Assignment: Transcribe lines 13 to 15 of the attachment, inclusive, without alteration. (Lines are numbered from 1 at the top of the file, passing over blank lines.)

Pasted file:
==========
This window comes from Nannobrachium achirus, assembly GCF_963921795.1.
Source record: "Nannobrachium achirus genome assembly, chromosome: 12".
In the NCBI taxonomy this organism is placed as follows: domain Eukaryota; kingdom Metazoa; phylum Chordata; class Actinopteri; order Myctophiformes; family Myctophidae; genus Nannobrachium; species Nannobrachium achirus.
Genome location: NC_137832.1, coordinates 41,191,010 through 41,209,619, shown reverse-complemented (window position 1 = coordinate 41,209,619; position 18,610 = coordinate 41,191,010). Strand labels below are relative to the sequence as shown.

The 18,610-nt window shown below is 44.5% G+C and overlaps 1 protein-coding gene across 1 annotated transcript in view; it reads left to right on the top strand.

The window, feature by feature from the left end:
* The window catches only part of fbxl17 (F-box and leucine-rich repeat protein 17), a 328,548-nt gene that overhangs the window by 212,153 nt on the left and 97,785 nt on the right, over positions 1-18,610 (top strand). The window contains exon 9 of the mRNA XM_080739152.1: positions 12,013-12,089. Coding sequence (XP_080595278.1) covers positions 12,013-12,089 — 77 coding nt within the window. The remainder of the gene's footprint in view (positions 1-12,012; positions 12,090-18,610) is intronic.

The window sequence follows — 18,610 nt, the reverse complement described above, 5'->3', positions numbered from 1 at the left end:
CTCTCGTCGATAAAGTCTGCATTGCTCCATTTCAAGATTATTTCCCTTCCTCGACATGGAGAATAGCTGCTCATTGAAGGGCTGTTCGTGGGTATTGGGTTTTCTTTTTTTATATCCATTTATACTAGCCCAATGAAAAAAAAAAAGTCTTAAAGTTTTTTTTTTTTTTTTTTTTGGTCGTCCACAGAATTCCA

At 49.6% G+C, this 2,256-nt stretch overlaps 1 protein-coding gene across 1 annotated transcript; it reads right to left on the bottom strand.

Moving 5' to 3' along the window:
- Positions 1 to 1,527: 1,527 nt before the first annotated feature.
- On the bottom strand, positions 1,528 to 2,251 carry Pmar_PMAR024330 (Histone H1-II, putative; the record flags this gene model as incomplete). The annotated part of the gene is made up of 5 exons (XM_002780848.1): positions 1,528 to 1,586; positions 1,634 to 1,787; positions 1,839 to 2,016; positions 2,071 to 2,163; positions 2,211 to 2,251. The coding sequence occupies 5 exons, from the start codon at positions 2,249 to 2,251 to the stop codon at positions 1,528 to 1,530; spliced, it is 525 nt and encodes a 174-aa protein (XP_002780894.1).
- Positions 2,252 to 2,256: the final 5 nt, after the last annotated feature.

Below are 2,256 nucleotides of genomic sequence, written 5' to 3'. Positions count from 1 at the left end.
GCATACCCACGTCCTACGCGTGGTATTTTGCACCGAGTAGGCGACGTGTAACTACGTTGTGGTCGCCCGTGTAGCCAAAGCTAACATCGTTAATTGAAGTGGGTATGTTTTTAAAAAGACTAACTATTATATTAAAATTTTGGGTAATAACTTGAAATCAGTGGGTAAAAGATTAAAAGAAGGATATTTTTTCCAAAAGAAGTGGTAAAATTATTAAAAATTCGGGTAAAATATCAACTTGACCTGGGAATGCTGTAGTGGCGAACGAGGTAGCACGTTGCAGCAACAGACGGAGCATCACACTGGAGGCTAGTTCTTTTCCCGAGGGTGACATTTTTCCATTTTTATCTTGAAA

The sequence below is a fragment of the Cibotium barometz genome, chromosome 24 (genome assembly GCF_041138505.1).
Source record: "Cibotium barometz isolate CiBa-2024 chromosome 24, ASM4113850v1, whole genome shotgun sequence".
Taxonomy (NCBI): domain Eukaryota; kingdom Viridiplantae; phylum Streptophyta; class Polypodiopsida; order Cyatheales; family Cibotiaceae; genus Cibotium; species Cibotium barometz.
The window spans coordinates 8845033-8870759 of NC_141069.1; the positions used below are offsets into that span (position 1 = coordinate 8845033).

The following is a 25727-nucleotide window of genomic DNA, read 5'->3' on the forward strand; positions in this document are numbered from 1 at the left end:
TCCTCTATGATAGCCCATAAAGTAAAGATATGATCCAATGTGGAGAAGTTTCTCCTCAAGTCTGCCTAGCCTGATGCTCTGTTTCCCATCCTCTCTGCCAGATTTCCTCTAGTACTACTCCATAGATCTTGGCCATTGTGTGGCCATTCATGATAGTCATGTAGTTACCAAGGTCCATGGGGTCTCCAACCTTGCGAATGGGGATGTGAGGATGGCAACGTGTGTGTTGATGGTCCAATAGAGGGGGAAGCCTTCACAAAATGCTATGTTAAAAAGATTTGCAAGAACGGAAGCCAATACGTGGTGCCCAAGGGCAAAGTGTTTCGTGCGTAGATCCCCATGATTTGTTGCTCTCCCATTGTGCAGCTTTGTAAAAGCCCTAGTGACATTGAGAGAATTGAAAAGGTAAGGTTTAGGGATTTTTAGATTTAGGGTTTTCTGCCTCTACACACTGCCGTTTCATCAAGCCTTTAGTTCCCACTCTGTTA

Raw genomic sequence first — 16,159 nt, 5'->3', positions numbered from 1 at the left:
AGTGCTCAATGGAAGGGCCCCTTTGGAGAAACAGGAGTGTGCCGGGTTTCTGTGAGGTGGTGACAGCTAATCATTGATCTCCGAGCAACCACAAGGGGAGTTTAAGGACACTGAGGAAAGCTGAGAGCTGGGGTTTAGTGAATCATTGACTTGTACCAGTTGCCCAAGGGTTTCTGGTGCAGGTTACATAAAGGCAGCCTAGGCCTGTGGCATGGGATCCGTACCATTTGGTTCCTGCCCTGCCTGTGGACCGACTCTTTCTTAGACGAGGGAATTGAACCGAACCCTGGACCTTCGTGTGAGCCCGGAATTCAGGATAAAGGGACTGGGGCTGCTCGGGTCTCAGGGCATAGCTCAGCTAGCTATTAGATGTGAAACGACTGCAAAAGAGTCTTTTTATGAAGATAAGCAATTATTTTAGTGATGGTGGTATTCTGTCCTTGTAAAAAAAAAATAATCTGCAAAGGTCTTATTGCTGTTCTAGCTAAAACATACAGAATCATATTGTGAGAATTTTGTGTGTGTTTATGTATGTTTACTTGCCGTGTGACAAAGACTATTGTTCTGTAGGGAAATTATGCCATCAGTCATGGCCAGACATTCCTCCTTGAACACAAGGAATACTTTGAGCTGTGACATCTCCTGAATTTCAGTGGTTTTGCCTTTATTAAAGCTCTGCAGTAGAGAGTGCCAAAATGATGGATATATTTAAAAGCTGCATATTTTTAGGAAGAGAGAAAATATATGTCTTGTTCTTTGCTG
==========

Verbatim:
- On the bottom strand, positions 1,528 to 2,251 carry Pmar_PMAR024330 (Histone H1-II, putative; the record flags this gene model as incomplete). The annotated part of the gene is made up of 5 exons (XM_002780848.1): positions 1,528 to 1,586; positions 1,634 to 1,787; positions 1,839 to 2,016; positions 2,071 to 2,163; positions 2,211 to 2,251. The coding sequence occupies 5 exons, from the start codon at positions 2,249 to 2,251 to the stop codon at positions 1,528 to 1,530; spliced, it is 525 nt and encodes a 174-aa protein (XP_002780894.1).
- Positions 2,252 to 2,256: the final 5 nt, after the last annotated feature.

Below are 2,256 nucleotides of genomic sequence, written 5' to 3'. Positions count from 1 at the left end.